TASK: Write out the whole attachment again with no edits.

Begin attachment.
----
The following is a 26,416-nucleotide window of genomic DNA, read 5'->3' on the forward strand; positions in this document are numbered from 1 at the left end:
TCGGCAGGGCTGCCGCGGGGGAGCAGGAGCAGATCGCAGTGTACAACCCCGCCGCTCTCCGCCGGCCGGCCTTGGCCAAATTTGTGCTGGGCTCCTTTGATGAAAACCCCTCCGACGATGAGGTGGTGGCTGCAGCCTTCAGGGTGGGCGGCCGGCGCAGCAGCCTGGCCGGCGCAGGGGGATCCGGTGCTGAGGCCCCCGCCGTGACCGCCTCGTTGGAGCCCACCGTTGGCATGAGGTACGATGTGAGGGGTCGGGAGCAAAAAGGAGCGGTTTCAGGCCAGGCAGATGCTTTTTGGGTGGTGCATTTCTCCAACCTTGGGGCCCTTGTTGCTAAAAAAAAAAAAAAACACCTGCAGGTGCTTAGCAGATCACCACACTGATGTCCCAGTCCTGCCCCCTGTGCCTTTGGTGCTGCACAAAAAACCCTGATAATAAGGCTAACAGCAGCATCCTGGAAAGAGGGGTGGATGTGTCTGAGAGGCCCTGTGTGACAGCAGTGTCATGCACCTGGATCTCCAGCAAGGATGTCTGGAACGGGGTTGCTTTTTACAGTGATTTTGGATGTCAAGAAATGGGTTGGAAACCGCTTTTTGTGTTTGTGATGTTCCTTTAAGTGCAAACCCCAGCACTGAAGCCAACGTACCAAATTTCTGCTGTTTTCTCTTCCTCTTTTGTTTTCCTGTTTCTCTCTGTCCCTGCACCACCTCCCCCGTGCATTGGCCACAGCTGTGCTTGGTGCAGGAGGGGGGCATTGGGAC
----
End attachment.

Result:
The following is a 26,416-nucleotide window of genomic DNA, read 5'->3' on the forward strand; positions in this document are numbered from 1 at the left end:
TCGGCAGGGCTGCCGCGGGGGAGCAGGAGCAGATCGCAGTGTACAACCCCGCCGCTCTCCGCCGGCCGGCCTTGGCCAAATTTGTGCTGGGCTCCTTTGATGAAAACCCCTCCGACGATGAGGTGGTGGCTGCAGCCTTCAGGGTGGGCGGCCGGCGCAGCAGCCTGGCCGGCGCAGGGGGATCCGGTGCTGAGGCCCCCGCCGTGACCGCCTCGTTGGAGCCCACCGTTGGCATGAGGTACGATGTGAGGGGTCGGGAGCAAAAAGGAGCGGTTTCAGGCCAGGCAGATGCTTTTTGGGTGGTGCATTTCTCCAACCTTGGGGCCCTTGTTGCTAAAAAAAAAAAAAAACACCTGCAGGTGCTTAGCAGATCACCACACTGATGTCCCAGTCCTGCCCCCTGTGCCTTTGGTGCTGCACAAAAAACCCTGATAATAAGGCTAACAGCAGCATCCTGGAAAGAGGGGTGGATGTGTCTGAGAGGCCCTGTGTGACAGCAGTGTCATGCACCTGGATCTCCAGCAAGGATGTCTGGAACGGGGTTGCTTTTTACAGTGATTTTGGATGTCAAGAAATGGGTTGGAAACCGCTTTTTGTGTTTGTGATGTTCCTTTAAGTGCAAACCCCAGCACTGAAGCCAACGTACCAAATTTCTGCTGTTTTCTCTTCCTCTTTTGTTTTCCTGTTTCTCTCTGTCCCTGCACCACCTCCCCCGTGCATTGGCCACAGCTGTGCTTGGTGCAGGAGGGGGGCATTGGGAC